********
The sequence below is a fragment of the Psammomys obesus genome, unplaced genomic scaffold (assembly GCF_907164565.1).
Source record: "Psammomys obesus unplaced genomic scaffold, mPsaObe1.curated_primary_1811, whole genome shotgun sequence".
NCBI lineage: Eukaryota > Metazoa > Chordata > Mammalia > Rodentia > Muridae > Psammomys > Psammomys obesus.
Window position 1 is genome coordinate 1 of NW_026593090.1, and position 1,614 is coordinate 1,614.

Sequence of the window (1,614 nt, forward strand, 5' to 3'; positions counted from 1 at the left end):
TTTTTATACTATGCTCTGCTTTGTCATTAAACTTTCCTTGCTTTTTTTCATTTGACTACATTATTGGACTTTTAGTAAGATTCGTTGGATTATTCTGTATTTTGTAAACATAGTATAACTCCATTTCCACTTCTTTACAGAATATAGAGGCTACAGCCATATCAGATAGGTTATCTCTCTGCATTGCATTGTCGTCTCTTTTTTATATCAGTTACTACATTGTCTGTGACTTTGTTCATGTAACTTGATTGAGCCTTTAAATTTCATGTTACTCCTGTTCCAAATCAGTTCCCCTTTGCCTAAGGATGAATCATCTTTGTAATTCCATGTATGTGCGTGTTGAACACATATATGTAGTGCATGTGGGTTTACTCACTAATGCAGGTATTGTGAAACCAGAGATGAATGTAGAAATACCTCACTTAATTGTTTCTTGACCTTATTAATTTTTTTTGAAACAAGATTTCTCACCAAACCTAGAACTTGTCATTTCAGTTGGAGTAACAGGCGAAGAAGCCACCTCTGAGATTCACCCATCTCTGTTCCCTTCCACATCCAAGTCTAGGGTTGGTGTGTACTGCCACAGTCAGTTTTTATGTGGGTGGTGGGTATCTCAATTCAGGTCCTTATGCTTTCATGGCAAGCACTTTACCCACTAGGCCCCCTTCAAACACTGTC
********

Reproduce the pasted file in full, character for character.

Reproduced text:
The sequence below is a fragment of the Psammomys obesus genome, unplaced genomic scaffold (assembly GCF_907164565.1).
Source record: "Psammomys obesus unplaced genomic scaffold, mPsaObe1.curated_primary_1811, whole genome shotgun sequence".
NCBI lineage: Eukaryota > Metazoa > Chordata > Mammalia > Rodentia > Muridae > Psammomys > Psammomys obesus.
Window position 1 is genome coordinate 1 of NW_026593090.1, and position 1,614 is coordinate 1,614.

Sequence of the window (1,614 nt, forward strand, 5' to 3'; positions counted from 1 at the left end):
TTTTTATACTATGCTCTGCTTTGTCATTAAACTTTCCTTGCTTTTTTTCATTTGACTACATTATTGGACTTTTAGTAAGATTCGTTGGATTATTCTGTATTTTGTAAACATAGTATAACTCCATTTCCACTTCTTTACAGAATATAGAGGCTACAGCCATATCAGATAGGTTATCTCTCTGCATTGCATTGTCGTCTCTTTTTTATATCAGTTACTACATTGTCTGTGACTTTGTTCATGTAACTTGATTGAGCCTTTAAATTTCATGTTACTCCTGTTCCAAATCAGTTCCCCTTTGCCTAAGGATGAATCATCTTTGTAATTCCATGTATGTGCGTGTTGAACACATATATGTAGTGCATGTGGGTTTACTCACTAATGCAGGTATTGTGAAACCAGAGATGAATGTAGAAATACCTCACTTAATTGTTTCTTGACCTTATTAATTTTTTTTGAAACAAGATTTCTCACCAAACCTAGAACTTGTCATTTCAGTTGGAGTAACAGGCGAAGAAGCCACCTCTGAGATTCACCCATCTCTGTTCCCTTCCACATCCAAGTCTAGGGTTGGTGTGTACTGCCACAGTCAGTTTTTATGTGGGTGGTGGGTATCTCAATTCAGGTCCTTATGCTTTCATGGCAAGCACTTTACCCACTAGGCCCCCTTCAAACACTGTC